April showers bring May flowers, but spring has already blossomed in Nashville and the first big art season of the year is upon us. Saturday's Art Crawl promises moving images, Japanese treasures, a floating butterfly and a stinging bee — no fooling!
Dance Sequence, Amelia Winger-Bearskin's new show at Twist, features a projected video/song installation alongside 200 tiny paintings mounted in water. Winger-Bearskin, an assistant professor of studio art at Vanderbilt, also has a piece in the Material Apparatus show currently on display at Cheekwood's Video Installation Galleries. Titled "AmbienTTransformation," it shows the artist revealing her face beneath layers of black paint, gold leaf and honey. If "AmbienTTransformation" is about the subconscious mind, Dance Sequence is pure id. Winger-Bearskin promises surprises for early attendees at Twist this Saturday.
Twist Etc. is teaming up with COOP Gallery to present Neon Sigh, a collaborative exhibit by Adam Henry and Emily Mae Smith. Smith is currently visiting artist-in-residence at both Vanderbilt and Watkins. Incorporating painting, sculpture, drawing and collage, Neon Sigh attempts to reorder the perception of expectation and desire, dovetailing nicely with Matt Christy's work from last month's Twist Etc. show. The curtain that separates the two spaces has been removed to create "Twistcooparcadia," spilling from Arcade 75 into Arcade 77.
Blend Studio co-founder Ben Vitualla has taken on more of his gallery's programming duties, and now he finds himself with a fight on his hands. This month's collaboration between local artists Andee Rudloff and Lindsey Bailey and filmmaker Allie Sultan is a return to form for Blend, and these ladies are ready to rumble. Composed of a number of multimedia pieces and a video installation, Floats Like a Butterfly Stings Like a Bee: Who controls Art? fits in nicely with Blend's community-conscious ethos, engaging viewers in a dialogue about creative control. Saturday's audience can purchase specially printed wooden nickels to cast their vote. The nickels can be kept as souvenirs or donated to a number of creative causes.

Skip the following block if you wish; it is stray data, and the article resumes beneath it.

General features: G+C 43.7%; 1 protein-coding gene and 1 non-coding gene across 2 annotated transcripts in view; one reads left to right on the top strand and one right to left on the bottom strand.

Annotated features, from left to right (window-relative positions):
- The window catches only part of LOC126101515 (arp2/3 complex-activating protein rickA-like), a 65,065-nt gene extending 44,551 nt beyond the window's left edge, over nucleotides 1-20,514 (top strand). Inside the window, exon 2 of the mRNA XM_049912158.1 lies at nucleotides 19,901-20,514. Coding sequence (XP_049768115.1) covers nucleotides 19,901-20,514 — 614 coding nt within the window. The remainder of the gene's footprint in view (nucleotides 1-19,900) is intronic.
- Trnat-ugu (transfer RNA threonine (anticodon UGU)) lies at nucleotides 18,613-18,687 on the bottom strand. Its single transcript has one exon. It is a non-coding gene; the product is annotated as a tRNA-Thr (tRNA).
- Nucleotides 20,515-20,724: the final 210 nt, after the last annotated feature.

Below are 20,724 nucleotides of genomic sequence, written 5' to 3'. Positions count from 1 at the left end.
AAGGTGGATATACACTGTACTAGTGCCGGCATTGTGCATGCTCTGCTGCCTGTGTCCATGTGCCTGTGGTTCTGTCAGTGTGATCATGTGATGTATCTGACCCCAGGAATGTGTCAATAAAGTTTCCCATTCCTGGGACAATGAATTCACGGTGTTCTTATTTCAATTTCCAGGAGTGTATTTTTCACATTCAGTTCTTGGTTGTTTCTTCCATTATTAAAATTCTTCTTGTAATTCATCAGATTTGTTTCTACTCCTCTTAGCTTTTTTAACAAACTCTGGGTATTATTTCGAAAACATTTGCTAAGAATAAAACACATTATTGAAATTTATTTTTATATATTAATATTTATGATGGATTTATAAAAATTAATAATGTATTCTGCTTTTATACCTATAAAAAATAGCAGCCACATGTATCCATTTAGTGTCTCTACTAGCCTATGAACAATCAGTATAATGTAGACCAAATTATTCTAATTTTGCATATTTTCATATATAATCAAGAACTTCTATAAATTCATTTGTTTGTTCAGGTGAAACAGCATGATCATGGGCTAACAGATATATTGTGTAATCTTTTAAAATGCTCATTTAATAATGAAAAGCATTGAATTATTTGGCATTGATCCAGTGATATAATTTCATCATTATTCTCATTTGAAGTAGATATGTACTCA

Last month, we mentioned that we'd like to see galleries consider leaving exhibits up for more than a month. Estel Gallery has never fully embraced the 30-days-and-out scheduling, and this month's repeat of Just So... will give art-abouts a second chance to see this group show of work by four contemporary painters: Mark Bradley-Shoup, Claire Brassil, Kelly Williams and Chris Scarborough. If you missed this in March, take advantage on Saturday. Also, be sure to stop by Tennessee Art League for something completely different: A timely show given recent events, The Dolls of Japan – Shapes of Prayer, Embodiments of Love includes 72 examples from various Japanese doll-making traditions, allowing viewers to experience the regions, culture and customs of The Land of the Rising Sun through the decorative figures.
On Fifth Avenue proper, Tinney Contemporary is opening a show of mixed-media drawings, prints and paintings by Patricia Bellan-Gillen, Stealing Stories. Bellan-Gillen sets her meticulous zoological illustrations within surreal, pastel dreamscapes. Rymer Gallery opens What We Carry, a solo exhibit by Minneapolis-based figurative painter Luke Hillestad. Hillestad often explores still lifes, but his narrative portraits are the highlight of the show. The Arts Company's From Slow Road to China to Fashion and Beyond showcases work by fashion photographer Drew Doggett placing his commercial work alongside documentary photographs from his trek through China. The gallery will also be hosting the Fifth Annual Nashville Film Festival Official Preview in their Avant-Garage space. Pop in, knock the rust off your red carpet strut, hobnob with film fest big wigs and enjoy sneak previews of this year's NaFF offerings on the big screen.
And make sure to stop at the Arcade's BelArt Gallery, which is showing Marleen De Waele-De Bock's latest creations. Her newest paintings are inspired by Nashville's recent (and lovely) springtime weather, which looks like it's here to stay, y'all.